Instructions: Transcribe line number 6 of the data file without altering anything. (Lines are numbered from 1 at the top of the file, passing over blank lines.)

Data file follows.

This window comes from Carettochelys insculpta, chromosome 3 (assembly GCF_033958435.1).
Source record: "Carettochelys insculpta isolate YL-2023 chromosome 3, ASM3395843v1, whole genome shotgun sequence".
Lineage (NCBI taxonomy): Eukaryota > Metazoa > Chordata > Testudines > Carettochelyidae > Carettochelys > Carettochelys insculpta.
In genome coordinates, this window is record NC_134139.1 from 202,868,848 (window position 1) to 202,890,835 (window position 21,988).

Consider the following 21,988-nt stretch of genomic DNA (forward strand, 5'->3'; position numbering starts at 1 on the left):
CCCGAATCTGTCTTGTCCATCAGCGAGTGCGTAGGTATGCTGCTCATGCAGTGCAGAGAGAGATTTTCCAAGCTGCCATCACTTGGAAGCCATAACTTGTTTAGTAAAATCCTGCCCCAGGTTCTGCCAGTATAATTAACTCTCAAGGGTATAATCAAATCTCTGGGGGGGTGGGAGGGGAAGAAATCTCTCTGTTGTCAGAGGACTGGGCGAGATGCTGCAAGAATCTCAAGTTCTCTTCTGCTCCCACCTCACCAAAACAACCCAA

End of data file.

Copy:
CCCGAATCTGTCTTGTCCATCAGCGAGTGCGTAGGTATGCTGCTCATGCAGTGCAGAGAGAGATTTTCCAAGCTGCCATCACTTGGAAGCCATAACTTGTTTAGTAAAATCCTGCCCCAGGTTCTGCCAGTATAATTAACTCTCAAGGGTATAATCAAATCTCTGGGGGGGTGGGAGGGGAAGAAATCTCTCTGTTGTCAGAGGACTGGGCGAGATGCTGCAAGAATCTCAAGTTCTCTTCTGCTCCCACCTCACCAAAACAACCCAA